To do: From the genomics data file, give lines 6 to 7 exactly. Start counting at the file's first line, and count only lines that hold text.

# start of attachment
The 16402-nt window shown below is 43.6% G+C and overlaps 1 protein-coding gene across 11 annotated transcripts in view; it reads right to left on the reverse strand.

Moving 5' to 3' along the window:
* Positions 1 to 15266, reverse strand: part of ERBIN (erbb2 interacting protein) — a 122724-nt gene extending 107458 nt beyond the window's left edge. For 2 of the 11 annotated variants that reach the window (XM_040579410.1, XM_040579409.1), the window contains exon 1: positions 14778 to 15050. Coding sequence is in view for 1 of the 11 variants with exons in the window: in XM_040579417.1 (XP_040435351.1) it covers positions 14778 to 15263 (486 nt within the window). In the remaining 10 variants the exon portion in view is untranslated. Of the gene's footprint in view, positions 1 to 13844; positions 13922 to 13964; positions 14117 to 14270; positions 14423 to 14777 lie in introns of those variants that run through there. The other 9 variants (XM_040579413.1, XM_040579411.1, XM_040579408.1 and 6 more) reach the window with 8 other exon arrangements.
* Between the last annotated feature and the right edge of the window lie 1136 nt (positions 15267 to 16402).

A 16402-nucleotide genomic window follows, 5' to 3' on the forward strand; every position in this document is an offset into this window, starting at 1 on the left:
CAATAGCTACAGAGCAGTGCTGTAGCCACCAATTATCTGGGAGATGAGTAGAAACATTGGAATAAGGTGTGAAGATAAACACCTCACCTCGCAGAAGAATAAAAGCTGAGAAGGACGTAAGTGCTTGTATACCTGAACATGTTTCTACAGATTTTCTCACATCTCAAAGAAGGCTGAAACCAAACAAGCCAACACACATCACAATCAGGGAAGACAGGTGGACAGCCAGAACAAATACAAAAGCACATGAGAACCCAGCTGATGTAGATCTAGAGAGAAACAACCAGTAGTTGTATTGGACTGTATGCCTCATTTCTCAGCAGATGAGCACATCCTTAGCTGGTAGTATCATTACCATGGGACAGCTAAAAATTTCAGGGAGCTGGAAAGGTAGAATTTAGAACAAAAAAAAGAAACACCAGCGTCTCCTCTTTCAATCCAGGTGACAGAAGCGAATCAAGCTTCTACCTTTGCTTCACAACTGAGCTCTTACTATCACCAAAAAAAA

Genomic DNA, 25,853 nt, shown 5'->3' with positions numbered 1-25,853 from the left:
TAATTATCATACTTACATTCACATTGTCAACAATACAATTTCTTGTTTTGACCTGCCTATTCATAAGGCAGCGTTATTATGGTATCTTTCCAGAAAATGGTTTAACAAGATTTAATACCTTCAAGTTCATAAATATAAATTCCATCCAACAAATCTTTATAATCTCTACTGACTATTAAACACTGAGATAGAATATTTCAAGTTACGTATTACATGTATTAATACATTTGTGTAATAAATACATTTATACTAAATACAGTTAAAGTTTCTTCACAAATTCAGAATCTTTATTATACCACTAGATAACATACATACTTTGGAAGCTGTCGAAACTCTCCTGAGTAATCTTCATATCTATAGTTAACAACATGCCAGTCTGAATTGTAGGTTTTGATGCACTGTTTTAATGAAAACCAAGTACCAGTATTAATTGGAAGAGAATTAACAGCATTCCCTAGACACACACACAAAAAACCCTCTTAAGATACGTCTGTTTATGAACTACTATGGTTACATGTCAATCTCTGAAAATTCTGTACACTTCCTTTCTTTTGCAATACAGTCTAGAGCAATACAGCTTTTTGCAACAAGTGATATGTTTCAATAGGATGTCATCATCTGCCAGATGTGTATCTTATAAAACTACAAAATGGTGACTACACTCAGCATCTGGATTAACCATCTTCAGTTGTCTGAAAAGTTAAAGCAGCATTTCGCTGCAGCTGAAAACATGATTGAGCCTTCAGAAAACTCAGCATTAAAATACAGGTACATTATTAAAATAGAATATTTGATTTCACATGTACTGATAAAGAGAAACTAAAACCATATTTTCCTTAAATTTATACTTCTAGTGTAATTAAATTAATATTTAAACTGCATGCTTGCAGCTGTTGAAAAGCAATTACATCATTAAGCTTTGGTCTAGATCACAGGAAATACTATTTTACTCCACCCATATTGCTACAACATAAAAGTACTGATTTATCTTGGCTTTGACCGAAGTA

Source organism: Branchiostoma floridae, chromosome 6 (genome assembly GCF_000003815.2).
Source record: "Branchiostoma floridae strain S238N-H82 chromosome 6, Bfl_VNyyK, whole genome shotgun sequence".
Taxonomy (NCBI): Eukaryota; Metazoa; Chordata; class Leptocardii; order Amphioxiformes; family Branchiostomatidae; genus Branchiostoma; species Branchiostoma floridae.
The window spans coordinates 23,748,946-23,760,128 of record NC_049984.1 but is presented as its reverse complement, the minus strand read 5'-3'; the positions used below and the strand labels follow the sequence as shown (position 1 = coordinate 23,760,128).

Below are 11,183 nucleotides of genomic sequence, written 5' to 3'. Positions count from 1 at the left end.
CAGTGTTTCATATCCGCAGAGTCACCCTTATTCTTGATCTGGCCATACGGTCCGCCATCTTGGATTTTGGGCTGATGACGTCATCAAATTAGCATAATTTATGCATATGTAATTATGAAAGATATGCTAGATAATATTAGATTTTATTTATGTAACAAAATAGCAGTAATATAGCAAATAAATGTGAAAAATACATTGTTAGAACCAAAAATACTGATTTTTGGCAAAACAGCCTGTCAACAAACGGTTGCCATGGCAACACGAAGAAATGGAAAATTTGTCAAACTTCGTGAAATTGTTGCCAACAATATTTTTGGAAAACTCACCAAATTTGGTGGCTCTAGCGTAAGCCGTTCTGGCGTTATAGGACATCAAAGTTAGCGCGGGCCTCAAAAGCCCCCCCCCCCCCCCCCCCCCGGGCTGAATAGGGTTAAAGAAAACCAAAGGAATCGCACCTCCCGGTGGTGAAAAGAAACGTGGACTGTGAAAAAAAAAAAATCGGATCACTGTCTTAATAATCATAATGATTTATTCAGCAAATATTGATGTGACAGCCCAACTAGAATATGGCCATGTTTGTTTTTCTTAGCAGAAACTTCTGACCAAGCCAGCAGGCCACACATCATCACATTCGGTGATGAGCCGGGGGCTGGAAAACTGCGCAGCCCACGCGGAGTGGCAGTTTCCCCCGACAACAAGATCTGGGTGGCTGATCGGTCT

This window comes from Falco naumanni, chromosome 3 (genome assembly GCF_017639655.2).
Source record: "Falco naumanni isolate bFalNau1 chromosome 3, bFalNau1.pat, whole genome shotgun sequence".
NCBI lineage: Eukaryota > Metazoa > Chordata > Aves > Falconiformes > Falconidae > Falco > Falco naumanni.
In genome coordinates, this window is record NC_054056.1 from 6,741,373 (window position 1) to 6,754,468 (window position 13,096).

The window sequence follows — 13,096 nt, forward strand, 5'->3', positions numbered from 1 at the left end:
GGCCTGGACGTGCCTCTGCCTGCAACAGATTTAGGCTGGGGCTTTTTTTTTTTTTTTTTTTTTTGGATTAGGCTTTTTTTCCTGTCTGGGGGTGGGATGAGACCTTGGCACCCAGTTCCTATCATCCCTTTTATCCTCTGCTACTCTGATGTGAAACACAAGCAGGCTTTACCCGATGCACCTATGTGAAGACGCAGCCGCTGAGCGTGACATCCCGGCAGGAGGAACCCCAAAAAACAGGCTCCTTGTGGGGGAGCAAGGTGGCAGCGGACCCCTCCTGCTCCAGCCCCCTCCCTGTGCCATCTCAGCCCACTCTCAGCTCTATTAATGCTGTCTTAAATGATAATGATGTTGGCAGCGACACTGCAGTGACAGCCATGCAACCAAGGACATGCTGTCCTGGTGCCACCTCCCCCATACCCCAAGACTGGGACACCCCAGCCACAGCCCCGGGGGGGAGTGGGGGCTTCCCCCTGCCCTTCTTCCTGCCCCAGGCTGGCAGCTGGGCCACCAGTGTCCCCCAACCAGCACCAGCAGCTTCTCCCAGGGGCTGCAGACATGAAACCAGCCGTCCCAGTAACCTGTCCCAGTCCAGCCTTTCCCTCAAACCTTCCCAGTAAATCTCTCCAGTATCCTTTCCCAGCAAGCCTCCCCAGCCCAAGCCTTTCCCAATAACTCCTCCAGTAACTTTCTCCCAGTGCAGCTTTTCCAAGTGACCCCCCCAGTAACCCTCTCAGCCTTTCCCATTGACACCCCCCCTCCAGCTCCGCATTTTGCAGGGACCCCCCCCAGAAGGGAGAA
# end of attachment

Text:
CAATAGCTACAGAGCAGTGCTGTAGCCACCAATTATCTGGGAGATGAGTAGAAACATTGGAATAAGGTGTGAAGATAAACACCTCACCTCGCAGAAGAATAAAAGCTGAGAAGGACGTAAGTGCTTGTATACCTGAACATGTTTCTACAGATTTTCTCACATCTCAAAGAAGGCTGAAACCAAACAAGCCAACACACATCACAATCAGGGAAGACAGGTGGACAGCCAGAACAAATACAAAAGCACATGAGAACCCAGCTGATGTAGATCTAGAGAGAAACAACCAGTAGTTGTATTGGACTGTATGCCTCATTTCTCAGCAGATGAGCACATCCTTAGCTGGTAGTATCATTACCATGGGACAGCTAAAAATTTCAGGGAGCTGGAAAGGTAGAATTTAGAACAAAAAAAAGAAACACCAGCGTCTCCTCTTTCAATCCAGGTGACAGAAGCGAATCAAGCTTCTACCTTTGCTTCACAACTGAGCTCTTACTATCACCAAAAAAAA

Genomic DNA, 25,853 nt, shown 5'->3' with positions numbered 1-25,853 from the left: